Potraz boss grilled over tariffs hike

POSTAL and Telecommunications Regulatory Authority (Potraz) director-general Gift Machengete was yesterday quizzed in Parliament on why operators hiked data charges at a time when consumers are suffering from a harsh economic environment.

Machengete appeared before the Charlton Hwende-led Parliamentary Portfolio Committee on Information Communication Technology when MPs asked him to explain what necessitated the increase and whether airtime was affordable in Zimbabwe compared to other countries in the Sadc region.

He told Parliament that actually, the prices of data had not gone up and still remains at the threshold of six cents per megabyte that was effected last year after representatives from the operators approached the regulatory body trying to increase the tariffs by as much as 150%.

The regulatory body denied them and so what the operators did was review the generous promotions and bundled services they were offering to consumers as competition was intensifying.

“On cost of data compared to Sadc countries — there has been a lot of talk that tariffs in Zimbabwe reached the highest levels in the world and some position papers written by experts were not correct and they were pushing their own agendas,” Machengete said.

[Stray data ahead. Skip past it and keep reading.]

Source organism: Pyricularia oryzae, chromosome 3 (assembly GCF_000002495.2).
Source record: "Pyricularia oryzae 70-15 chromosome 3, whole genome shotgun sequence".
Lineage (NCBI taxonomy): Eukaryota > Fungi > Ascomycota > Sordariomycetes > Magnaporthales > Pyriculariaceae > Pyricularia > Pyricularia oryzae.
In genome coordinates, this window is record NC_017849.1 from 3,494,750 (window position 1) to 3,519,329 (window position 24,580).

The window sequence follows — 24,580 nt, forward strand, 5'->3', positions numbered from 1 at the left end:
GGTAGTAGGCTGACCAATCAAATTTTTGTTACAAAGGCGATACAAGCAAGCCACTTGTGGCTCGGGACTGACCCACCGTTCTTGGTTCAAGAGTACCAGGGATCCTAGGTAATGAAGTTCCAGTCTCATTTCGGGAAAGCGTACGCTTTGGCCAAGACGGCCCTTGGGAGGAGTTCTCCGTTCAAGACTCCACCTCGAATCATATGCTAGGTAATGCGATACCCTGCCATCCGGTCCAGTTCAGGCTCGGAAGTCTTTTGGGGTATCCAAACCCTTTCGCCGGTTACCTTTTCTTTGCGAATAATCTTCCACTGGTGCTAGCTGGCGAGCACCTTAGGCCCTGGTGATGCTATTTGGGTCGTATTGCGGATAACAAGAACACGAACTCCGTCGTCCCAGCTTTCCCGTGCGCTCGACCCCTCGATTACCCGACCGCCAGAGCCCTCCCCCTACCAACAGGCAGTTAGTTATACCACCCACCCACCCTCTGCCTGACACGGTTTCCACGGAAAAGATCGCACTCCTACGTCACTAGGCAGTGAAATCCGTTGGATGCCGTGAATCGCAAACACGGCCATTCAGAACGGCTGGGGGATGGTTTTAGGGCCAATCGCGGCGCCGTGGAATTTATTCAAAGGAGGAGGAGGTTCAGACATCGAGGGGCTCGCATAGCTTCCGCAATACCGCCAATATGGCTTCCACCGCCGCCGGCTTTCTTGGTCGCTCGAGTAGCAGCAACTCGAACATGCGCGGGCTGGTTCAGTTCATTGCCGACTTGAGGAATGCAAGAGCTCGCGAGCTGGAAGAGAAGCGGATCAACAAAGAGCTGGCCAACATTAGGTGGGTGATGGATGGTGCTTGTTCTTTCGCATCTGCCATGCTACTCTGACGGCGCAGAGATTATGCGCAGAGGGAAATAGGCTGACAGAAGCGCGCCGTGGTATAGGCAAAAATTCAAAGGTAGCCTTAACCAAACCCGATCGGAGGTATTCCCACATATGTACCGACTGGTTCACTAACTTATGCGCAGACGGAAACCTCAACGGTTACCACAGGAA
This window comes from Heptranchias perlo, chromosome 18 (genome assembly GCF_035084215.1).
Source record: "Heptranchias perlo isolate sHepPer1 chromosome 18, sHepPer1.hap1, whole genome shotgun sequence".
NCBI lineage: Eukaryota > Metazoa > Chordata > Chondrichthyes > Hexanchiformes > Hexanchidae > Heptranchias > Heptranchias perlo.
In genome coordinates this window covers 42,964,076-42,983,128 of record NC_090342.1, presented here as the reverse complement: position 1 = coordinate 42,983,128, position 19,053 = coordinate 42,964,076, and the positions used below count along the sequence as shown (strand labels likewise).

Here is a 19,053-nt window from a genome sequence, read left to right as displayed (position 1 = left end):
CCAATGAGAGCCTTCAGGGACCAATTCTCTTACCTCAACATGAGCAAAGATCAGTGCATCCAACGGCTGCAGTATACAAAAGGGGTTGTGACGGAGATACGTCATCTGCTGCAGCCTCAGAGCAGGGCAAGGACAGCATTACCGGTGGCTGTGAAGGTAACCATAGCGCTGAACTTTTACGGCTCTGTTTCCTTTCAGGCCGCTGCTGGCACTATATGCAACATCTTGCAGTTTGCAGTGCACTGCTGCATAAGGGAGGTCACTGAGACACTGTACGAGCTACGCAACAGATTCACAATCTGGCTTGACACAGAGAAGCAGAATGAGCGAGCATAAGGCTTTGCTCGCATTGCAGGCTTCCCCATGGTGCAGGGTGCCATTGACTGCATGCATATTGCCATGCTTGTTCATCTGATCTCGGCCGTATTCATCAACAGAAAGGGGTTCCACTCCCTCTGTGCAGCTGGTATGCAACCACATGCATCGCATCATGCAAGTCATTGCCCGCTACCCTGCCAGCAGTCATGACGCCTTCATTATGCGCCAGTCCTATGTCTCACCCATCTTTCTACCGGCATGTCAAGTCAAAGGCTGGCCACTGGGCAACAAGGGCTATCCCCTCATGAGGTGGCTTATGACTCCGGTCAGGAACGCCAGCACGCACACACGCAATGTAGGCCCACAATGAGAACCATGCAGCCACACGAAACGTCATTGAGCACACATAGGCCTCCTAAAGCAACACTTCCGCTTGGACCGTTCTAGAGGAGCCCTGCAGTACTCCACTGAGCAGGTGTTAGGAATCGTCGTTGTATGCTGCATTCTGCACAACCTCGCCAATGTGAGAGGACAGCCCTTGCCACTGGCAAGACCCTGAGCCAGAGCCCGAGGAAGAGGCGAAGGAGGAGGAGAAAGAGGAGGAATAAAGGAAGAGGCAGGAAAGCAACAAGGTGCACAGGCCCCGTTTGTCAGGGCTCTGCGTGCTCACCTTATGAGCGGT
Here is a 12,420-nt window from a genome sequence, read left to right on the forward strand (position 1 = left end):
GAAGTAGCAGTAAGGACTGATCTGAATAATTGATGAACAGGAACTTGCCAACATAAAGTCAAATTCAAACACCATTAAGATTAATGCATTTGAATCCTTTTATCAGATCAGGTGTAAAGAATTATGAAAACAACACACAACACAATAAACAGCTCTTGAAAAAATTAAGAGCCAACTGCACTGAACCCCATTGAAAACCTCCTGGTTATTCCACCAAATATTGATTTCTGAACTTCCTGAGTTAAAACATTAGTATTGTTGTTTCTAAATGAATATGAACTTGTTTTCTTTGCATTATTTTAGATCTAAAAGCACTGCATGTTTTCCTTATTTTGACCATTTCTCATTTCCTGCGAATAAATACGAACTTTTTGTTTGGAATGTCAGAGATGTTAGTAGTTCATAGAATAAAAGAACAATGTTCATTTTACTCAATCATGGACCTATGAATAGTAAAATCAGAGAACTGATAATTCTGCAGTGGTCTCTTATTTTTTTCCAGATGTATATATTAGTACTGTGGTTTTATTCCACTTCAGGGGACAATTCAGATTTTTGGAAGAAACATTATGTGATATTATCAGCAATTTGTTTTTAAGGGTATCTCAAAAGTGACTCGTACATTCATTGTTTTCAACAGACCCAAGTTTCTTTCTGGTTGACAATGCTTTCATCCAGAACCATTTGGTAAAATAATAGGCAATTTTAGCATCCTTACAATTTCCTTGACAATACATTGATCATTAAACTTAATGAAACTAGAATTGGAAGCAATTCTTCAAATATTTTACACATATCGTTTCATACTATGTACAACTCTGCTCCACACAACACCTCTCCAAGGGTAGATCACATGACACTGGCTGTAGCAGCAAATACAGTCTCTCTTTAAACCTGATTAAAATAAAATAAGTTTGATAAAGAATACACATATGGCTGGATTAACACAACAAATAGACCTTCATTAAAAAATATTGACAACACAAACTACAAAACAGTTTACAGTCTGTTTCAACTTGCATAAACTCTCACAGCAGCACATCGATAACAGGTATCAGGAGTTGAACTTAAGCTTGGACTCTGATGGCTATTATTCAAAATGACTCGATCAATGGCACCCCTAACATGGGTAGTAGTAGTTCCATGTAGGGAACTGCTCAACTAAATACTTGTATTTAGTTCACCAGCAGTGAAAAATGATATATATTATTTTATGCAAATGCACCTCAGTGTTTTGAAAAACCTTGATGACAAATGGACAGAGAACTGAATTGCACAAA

“In United States dollars — in South Africa right now bundle mobile data is at one cent per megabyte and $11 per gigabyte, Lesotho is two cents, Malawi four cents, Eswatini five cents, Botswana nine cents, Mozambique is the most expensive at 13 cents and Zimbabwe is at two cents per megabyte and so we are comparable in US$ terms in terms of cost of data and the only problem is affordability, because salaries of our people have not gone up,” he said.

He said Zimbabwe was ahead in terms of 2G and 3G technology, but was lagging behind in LTE technology needed for 4G and 5G because of difficulties in getting investors for it.
MPs asked him to explain why as a regulator they failed to stop the tariff increases, because cellular companies were milking consumers.

“Actually, people thought that data was cheap because in the past mobile operators were giving promotions and competing and now that the promotions have ended people think that it is expensive. We need to look at tariffs and affordability in terms of salaries,” the Potraz boss said.

Machengete said in 2017, Econet recorded a $132 million profit after tax, while TelOne had a loss of $7 million, NetOne a loss of $57 million, Telecel a loss of $18,2 million.

He said mobile operators experienced a 23,1% increase in costs, considering salaries, rentals, fuel and other expenses.

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